5 comments:

Keith said...

In the Manichean sense you introduce, Martin, the agricultural and food industries are likely populated by some blend of those who are well intentioned and those driven by self-serving intentions. Both groups may at times be right, and at other times be wrong. No one’s right all the time; it depends on where an industry stands as the political mudsling (also called lobbying) ensues. In those respects, I suspect these industries are no more immune to shenanigans — conceits and deceits — than, let’s face it, all other industries. Some of these ‘food fights’ get addressed and remedied only slowly — because of entrenched business interests and the parties’ death grip on ‘what’s theirs’ — but even then often to be reversed by later science, later economics, later policies, and later regulations.

Martin Cohen said...

The point I thought the piece ws centred on was how we abstract a general notion, and how that abstraction can be totally misleading. So, in the case of food policy, there is a range of farms that really doesn't fit the supposed generalisations. There are terrible things called 'Concentrated Feeding Operations' in the US, there are freerange cattle being used as a way of monetising destruction of rainforest - but thera re also cattle in harmony with nature in both African and European farms run along small-scale traditional lines. The point I thought of the piece was to warn against statistics that generalise things that maybe should be kept distinct.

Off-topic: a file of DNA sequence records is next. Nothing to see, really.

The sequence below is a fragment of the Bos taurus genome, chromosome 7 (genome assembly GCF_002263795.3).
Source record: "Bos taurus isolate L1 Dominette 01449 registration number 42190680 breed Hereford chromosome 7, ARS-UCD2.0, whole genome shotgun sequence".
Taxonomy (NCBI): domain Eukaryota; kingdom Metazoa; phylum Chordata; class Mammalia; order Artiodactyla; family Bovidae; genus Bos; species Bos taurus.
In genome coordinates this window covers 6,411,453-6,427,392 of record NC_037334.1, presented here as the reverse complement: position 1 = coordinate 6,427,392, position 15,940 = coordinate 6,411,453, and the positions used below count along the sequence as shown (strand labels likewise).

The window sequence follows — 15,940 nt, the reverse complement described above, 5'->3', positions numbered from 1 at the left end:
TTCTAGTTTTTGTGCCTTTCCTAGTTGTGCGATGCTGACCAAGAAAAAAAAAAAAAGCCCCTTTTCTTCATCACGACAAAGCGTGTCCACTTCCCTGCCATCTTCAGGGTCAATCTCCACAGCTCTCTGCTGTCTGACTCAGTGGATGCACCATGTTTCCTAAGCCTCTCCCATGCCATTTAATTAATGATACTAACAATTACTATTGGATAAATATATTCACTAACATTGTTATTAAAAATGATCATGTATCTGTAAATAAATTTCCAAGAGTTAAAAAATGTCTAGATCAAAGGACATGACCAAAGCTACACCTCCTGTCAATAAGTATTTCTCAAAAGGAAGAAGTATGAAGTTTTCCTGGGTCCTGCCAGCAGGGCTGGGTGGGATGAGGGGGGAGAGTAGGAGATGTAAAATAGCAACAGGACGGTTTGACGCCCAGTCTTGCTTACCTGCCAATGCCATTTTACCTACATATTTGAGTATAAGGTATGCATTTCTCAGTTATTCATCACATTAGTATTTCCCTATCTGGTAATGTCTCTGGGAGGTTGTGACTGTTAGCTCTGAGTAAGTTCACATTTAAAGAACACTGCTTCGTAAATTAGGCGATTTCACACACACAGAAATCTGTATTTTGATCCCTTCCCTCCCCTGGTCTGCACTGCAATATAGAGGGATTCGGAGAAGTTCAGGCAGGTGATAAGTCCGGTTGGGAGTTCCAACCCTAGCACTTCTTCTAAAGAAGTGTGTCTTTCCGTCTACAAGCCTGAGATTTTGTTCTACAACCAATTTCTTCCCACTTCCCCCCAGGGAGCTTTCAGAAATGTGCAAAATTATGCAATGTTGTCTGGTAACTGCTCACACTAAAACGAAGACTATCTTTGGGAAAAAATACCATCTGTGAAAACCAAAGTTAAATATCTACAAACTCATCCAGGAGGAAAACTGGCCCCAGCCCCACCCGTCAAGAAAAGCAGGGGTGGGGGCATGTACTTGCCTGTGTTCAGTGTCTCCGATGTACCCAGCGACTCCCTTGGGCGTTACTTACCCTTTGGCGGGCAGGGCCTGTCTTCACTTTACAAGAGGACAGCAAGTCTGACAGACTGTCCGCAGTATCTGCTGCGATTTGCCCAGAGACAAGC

Thomas Scarborough said...

I consider that extremely powerful algorithms which process vast statistics may be one of the greatest threats to the planet today. Algorithms -- even learning algorithms -- include what they are made to include, and omit anything and everything else. With the size of the analyses which are happening every second of every day, they actually do drive what we do -- and the whole lot is skewed by partial considerations.

More to do with my personal experience, my father-in-law was a (modern) shepherd -- now retired. In his youth, he owned the last of the stock of the trekboere, who were roaming farmers with indigenous animals. The animals needed no drugs or treatments. But withdraw the same from European stock, he said, and they will die. The animals are so heavily drugged and treated that for much of their lives they are inedible.

Martin Cohen said...

Re. Thomas, the whole world is now in the hands of computer modellers with their 'algorithms', isn't it? Meaning the claims that viruses behave in such and such a way and such and such a strategy can control them.

Gregory Kyle Klug said...

This reminds me of a documentary I just watched on Netflix called Kiss the Ground. In it they say that cows actually benefit the environment when they graze in rotation on parts of a farm that also grows vegetables. Apparently there is a net decrease in carbon emissions as the soil absorbs waste, whereas in feedlots there is a high net increase. The film opposes the myth that cows are bad for the environment.